The next step in the process of the present invention is melt blending the carpet sample into a composition of the materials present in the carpet sample. This step is performed under conditions of temperature, pressure and intensive mixing sufficient to produce a thermoplastic composition wherein all polymeric components from the carpet sample are reduced to a flowable, liquid form without substantial degradation. Specific conditions for the melt blending step will depend on the materials present in the carpet sample. This step is preferably performed at a temperature of from about 180° C. to about 280° C., a pressure of from about 350 to about 450 psi, and a shear rate of about 200 to 400 sec-1. Preferred devices for use in performing the melt blending step include conventional twin-screw extruders such as that commercially available as Model HTO.8 manufactured by Welding Engineers, Inc. or conventional single-screw extruders such as that commercially available from Killion. Other devices may also be utilized to perform this step so long as they are able to operate at conditions sufficient to produce a thermoplastic composition as described above. Depending on the dimensions of the carpet sample and the device used in the conversion step, the carpet sample maybe divided into a plurality of smaller samples which are more easily and conveniently fed into the device.

Applicants have unexpectedly discovered that the process of the present invention produces a useful blend of the components found in the carpet sample. Preferably, this process is conducted in the absence of a separately added compatabilizer. A compatabilizer is characterized as having separate portions of its molecule each of which is soluble in one of two immiscible phases. For example, nylon, a polar polymer popularly used in carpet tufts, is thought to be incompatible with nonpolar materials such as polyolefins such that it would be expected that a compatabilizer would be necessary to melt blend these materials. However, the present invention in its preferred embodiment surprisingly provides a process for producing a blend of such materials without supplying a separate compatibilizer during the melt blending step or as part of a separate step. Such compatibilizers may optionally be added, however, at the time of, prior to or subsequent to and separate from blending to enhance modulus or other properties of the final product.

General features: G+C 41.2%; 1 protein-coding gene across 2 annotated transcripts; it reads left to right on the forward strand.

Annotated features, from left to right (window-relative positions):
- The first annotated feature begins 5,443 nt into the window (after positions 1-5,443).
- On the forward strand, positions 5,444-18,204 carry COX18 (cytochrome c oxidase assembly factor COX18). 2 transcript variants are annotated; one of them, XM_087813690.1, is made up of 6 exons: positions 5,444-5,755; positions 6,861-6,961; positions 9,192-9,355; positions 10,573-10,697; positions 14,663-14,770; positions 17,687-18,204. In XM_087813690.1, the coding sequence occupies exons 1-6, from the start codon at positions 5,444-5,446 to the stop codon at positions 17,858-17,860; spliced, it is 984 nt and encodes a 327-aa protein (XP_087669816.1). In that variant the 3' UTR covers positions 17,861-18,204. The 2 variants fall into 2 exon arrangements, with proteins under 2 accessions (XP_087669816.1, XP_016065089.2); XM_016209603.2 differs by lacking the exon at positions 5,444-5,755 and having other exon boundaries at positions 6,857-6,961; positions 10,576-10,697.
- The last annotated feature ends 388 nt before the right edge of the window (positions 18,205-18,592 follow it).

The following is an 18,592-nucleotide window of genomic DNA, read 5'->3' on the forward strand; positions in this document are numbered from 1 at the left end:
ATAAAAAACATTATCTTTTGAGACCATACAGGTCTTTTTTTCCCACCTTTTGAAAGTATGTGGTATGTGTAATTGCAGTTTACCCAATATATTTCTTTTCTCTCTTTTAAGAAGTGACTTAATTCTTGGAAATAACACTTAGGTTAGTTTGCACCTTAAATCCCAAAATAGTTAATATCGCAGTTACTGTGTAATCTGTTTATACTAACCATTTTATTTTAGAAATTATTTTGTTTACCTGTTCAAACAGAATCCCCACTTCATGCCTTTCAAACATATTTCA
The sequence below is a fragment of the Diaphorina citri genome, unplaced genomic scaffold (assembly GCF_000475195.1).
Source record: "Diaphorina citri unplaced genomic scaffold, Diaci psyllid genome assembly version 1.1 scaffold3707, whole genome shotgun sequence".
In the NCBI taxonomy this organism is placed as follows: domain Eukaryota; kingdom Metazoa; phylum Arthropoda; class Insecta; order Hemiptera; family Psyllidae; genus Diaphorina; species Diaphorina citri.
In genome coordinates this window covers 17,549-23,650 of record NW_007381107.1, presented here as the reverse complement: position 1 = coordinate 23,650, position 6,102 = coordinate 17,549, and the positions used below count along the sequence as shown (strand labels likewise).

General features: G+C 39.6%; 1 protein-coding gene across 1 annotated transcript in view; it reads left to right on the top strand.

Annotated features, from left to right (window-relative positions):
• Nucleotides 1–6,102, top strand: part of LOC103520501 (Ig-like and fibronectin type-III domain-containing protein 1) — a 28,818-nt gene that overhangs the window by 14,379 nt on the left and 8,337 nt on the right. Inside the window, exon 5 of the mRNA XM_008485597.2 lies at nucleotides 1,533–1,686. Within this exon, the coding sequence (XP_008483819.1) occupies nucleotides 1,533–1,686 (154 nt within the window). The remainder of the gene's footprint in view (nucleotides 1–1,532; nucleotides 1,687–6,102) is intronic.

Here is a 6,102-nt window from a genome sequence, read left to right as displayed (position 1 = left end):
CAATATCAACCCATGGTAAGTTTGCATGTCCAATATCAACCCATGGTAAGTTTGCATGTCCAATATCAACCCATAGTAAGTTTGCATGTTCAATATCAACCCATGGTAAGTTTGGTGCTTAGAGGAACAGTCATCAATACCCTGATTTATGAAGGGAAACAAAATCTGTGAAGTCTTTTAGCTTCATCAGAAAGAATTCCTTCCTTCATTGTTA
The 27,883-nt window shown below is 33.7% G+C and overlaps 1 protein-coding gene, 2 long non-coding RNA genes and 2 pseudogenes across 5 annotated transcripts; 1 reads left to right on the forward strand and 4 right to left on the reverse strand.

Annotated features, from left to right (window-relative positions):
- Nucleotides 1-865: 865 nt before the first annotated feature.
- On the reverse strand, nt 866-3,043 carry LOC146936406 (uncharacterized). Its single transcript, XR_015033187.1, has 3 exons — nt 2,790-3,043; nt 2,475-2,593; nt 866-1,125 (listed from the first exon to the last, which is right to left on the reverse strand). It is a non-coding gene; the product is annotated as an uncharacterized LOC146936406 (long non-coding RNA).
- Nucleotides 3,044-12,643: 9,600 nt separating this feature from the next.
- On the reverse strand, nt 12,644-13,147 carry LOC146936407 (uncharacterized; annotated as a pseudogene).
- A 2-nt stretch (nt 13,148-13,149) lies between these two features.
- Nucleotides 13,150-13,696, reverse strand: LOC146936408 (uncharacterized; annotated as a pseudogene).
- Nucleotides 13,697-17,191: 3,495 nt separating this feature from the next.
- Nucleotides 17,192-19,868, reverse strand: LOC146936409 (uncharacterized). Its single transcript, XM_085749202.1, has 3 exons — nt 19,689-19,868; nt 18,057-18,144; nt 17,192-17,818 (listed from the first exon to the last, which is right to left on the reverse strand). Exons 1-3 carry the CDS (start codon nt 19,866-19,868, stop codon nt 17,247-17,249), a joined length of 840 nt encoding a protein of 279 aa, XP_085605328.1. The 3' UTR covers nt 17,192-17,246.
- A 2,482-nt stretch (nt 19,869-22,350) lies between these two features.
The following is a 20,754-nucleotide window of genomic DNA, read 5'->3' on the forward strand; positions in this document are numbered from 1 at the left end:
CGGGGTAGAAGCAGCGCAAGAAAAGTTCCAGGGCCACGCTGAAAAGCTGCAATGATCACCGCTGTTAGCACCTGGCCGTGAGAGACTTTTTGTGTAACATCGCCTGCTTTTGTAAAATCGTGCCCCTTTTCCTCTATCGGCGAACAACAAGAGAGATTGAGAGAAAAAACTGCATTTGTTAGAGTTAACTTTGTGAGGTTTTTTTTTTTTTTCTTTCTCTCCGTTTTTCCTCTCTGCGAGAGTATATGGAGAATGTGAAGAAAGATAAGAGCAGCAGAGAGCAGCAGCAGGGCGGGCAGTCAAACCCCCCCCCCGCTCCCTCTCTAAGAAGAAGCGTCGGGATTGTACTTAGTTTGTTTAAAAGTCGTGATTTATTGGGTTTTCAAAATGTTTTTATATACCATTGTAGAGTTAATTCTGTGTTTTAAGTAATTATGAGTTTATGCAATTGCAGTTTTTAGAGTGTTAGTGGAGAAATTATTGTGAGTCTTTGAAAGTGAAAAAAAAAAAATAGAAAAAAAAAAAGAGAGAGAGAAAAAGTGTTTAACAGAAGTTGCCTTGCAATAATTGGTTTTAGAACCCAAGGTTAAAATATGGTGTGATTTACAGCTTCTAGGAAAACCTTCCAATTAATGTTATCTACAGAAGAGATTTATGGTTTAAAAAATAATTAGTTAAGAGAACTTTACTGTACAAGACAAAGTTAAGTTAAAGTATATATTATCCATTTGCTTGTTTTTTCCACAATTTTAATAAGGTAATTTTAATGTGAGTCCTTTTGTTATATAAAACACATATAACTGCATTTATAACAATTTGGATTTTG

The compatabilizer is added preferably in the amount of from 0% to 10% by weight based on the weight of the carpet sample.

The blend formed as described above may next be processed into a form more convenient for commercial application and transportation. In the preferred embodiment, the blend is pelletized by conventional method such as passing the blend through a strand die, water bath and chopper assembled in-line with the extruder. The blend may also be processed into other commercially acceptable forms, such as granules or powders, by using well-known and conventional methods and devices.

As the carpet sample is processed in unseparated form, the resulting composition includes each of the components of the carpet sample. The composition therefore includes a tuft polymer selected from the group consisting of polyester and polypropylene; a polyolefin; and styrene-butadiene rubber (SBR). The composition is substantially free of the fiber form of the polymeric components of the sample and is useful "as is" without combining it with virgin materials. The composition preferably includes the following polymeric components, with all percentages by weight based on the total weight of the polymeric components: